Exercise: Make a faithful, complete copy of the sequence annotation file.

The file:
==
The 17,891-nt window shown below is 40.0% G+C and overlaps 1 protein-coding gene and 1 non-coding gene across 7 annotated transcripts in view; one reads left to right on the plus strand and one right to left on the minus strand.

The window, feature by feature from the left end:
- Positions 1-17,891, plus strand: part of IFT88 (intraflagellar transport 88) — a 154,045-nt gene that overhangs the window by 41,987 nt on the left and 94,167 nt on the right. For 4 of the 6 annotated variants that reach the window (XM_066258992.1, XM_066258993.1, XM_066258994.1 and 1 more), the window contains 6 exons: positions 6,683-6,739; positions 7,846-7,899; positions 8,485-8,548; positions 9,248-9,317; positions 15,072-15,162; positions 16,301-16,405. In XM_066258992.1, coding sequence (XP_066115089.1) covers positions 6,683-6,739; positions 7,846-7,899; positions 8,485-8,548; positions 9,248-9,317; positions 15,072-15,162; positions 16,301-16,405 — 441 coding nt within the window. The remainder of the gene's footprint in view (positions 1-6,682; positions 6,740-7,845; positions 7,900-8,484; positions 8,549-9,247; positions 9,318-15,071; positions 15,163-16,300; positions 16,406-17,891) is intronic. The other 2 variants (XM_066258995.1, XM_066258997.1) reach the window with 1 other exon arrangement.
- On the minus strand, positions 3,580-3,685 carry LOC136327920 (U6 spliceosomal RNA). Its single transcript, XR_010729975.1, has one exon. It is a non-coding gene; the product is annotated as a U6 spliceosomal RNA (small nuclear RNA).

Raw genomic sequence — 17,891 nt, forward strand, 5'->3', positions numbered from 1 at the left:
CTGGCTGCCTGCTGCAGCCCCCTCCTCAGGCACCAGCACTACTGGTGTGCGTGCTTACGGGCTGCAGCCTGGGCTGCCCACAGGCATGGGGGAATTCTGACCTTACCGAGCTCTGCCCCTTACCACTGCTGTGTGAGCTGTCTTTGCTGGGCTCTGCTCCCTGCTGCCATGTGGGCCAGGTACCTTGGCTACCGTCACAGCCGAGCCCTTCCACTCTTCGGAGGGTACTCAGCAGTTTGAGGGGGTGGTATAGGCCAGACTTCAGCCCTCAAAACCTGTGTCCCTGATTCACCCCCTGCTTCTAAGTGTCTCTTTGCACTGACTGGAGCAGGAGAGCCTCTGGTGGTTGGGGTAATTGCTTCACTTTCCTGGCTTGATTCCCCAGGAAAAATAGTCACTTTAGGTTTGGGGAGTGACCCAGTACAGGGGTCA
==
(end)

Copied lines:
The 17,891-nt window shown below is 40.0% G+C and overlaps 1 protein-coding gene and 1 non-coding gene across 7 annotated transcripts in view; one reads left to right on the plus strand and one right to left on the minus strand.

The window, feature by feature from the left end:
- Positions 1-17,891, plus strand: part of IFT88 (intraflagellar transport 88) — a 154,045-nt gene that overhangs the window by 41,987 nt on the left and 94,167 nt on the right. For 4 of the 6 annotated variants that reach the window (XM_066258992.1, XM_066258993.1, XM_066258994.1 and 1 more), the window contains 6 exons: positions 6,683-6,739; positions 7,846-7,899; positions 8,485-8,548; positions 9,248-9,317; positions 15,072-15,162; positions 16,301-16,405. In XM_066258992.1, coding sequence (XP_066115089.1) covers positions 6,683-6,739; positions 7,846-7,899; positions 8,485-8,548; positions 9,248-9,317; positions 15,072-15,162; positions 16,301-16,405 — 441 coding nt within the window. The remainder of the gene's footprint in view (positions 1-6,682; positions 6,740-7,845; positions 7,900-8,484; positions 8,549-9,247; positions 9,318-15,071; positions 15,163-16,300; positions 16,406-17,891) is intronic. The other 2 variants (XM_066258995.1, XM_066258997.1) reach the window with 1 other exon arrangement.
- On the minus strand, positions 3,580-3,685 carry LOC136327920 (U6 spliceosomal RNA). Its single transcript, XR_010729975.1, has one exon. It is a non-coding gene; the product is annotated as a U6 spliceosomal RNA (small nuclear RNA).

Raw genomic sequence — 17,891 nt, forward strand, 5'->3', positions numbered from 1 at the left:
CTGGCTGCCTGCTGCAGCCCCCTCCTCAGGCACCAGCACTACTGGTGTGCGTGCTTACGGGCTGCAGCCTGGGCTGCCCACAGGCATGGGGGAATTCTGACCTTACCGAGCTCTGCCCCTTACCACTGCTGTGTGAGCTGTCTTTGCTGGGCTCTGCTCCCTGCTGCCATGTGGGCCAGGTACCTTGGCTACCGTCACAGCCGAGCCCTTCCACTCTTCGGAGGGTACTCAGCAGTTTGAGGGGGTGGTATAGGCCAGACTTCAGCCCTCAAAACCTGTGTCCCTGATTCACCCCCTGCTTCTAAGTGTCTCTTTGCACTGACTGGAGCAGGAGAGCCTCTGGTGGTTGGGGTAATTGCTTCACTTTCCTGGCTTGATTCCCCAGGAAAAATAGTCACTTTAGGTTTGGGGAGTGACCCAGTACAGGGGTCA